BRAND and REPUTATION are not just the preserve of bigger businesses, they are equally important for SMEs. They may take a while to build but, once established, provide an excellent platform for differentiating your business from your competitors’.
Prices can be reduced at a stroke, products can be tweaked and packaging re-designed, but your competitors can’t copy your reputation (not quickly, anyway).
With all the day-to-day operational issues it’s sometimes hard to find the time to reflect on how your customers see you until something goes wrong. If that happens to be a “big something” you will probably have to spend a great deal of time sorting out the problem and rebuilding your reputation. In these days of social media bad news travels fast and it’s hard to contain.
Converting Brand Strategy to Customer Experience
Experience illustrates the importance of ‘hard-wiring’ the relationship between brand strategy and customer experience. Action in 7 core areas can help transform customer experience over time:
1) Prepare a detailed, research-based model of the service journey for each customer segment
2) Understand which components of the journey most strongly influence choice & satisfaction
3) Prioritise investment and development to achieve visible change in these areas
4) Prepare detailed service standards to define how each part of the journey should be delivered
5) Design all new products and services to deliver the brand promise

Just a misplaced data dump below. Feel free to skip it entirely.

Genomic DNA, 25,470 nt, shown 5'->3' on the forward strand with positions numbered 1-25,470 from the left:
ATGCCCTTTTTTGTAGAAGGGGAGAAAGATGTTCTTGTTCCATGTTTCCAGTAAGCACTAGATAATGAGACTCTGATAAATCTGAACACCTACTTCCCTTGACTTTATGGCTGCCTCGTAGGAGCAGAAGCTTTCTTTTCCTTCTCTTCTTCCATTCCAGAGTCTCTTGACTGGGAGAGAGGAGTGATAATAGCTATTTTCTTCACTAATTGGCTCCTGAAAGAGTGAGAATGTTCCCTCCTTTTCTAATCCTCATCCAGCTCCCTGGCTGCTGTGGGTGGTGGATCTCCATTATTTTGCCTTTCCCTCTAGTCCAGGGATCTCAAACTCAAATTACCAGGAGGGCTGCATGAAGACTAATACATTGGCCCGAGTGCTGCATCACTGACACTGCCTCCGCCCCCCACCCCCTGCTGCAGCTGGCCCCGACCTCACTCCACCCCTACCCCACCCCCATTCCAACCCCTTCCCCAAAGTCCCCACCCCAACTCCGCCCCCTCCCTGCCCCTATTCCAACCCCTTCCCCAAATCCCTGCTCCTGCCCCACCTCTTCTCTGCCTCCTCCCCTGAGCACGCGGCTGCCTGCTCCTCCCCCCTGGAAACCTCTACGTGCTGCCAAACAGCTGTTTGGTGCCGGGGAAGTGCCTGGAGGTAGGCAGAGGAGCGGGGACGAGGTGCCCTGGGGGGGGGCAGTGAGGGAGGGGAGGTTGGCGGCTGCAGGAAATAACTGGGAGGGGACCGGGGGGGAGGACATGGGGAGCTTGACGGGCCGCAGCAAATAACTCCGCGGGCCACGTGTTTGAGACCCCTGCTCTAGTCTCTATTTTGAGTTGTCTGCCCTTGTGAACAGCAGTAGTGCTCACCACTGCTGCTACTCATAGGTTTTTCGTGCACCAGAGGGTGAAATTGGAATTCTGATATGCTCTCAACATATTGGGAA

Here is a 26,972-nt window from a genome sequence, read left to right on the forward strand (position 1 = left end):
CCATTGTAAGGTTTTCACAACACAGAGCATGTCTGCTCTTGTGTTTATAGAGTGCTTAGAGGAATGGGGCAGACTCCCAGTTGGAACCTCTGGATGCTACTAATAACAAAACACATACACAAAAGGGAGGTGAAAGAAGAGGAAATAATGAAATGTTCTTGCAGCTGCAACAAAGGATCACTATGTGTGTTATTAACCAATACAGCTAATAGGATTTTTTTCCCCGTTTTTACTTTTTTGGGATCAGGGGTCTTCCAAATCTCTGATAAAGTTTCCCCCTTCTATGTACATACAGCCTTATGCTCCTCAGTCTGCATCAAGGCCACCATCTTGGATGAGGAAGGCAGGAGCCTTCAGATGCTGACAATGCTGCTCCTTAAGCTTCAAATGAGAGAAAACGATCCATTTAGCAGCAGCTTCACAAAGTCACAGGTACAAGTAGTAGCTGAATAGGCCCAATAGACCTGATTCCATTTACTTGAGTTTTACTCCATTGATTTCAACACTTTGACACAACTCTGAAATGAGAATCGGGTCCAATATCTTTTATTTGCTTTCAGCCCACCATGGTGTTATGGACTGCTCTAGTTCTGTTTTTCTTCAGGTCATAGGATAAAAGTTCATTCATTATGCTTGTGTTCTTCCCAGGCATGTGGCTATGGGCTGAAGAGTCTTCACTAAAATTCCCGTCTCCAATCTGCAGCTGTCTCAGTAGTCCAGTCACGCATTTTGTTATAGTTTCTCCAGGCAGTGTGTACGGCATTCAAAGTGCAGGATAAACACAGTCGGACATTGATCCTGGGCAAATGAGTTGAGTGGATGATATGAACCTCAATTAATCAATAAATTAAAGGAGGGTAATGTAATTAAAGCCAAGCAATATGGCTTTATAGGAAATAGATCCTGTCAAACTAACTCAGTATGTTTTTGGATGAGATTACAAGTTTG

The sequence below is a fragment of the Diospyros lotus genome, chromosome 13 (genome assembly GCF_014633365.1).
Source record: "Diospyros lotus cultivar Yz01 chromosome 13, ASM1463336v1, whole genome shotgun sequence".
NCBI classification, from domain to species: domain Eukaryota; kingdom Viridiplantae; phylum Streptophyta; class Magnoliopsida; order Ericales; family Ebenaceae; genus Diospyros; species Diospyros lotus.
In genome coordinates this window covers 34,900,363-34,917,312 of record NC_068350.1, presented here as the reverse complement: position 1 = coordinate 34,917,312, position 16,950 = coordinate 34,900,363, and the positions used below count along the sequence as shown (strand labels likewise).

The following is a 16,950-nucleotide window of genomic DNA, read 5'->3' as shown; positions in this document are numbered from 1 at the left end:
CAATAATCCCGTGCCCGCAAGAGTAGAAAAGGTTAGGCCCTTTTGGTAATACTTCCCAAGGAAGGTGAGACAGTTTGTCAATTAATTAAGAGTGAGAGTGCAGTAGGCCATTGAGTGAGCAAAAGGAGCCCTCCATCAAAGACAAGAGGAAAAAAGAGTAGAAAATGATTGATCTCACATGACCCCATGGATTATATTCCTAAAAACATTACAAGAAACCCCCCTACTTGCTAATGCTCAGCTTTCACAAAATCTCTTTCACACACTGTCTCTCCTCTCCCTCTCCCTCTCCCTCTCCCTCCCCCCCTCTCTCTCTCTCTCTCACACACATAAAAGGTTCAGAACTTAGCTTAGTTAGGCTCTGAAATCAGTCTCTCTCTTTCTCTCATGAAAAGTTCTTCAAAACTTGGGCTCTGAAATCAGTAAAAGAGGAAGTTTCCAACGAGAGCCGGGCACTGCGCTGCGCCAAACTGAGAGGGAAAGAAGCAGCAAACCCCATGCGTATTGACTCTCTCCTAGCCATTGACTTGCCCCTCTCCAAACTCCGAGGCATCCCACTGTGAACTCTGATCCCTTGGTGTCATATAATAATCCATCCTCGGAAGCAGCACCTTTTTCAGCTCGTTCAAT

6) Define key performance indicators to achieve consistent measurement
7) Change top-down reward and remuneration to reflect performance against these priorities
Achieving sustained change in the ‘outputs’ of operational performance means hard-wiring the ‘inputs’ (customer journey/service standards/investment / measurement / remuneration). This can’t be done by one person. People at every level in the business need to be involved and committed.
There’s an expression “the first sign of madness is doing the same thing but expecting different results”. When an organisation seeks to strengthen its customer experience it inevitably means CHANGE, with people having to evolve the way they work from directors to front line staff.
To maintain focus and momentum some key changes may be needed. For example:
- Board meeting agendas may change to reflect the focus on customer experience
- People from different parts of the business may need to be brought together to plan and contribute to the change process
- Rigorous prioritisation may be needed – you can’t do everything.
Changing the experience invariably means finding better ways to organise and operate. Doing too much means doing nothing: Prioritisation is a painful but vital process.
If you would like to meet up and discuss or review how your business brand strategy converts into customer experience feel free to give us a call or email email@example.com.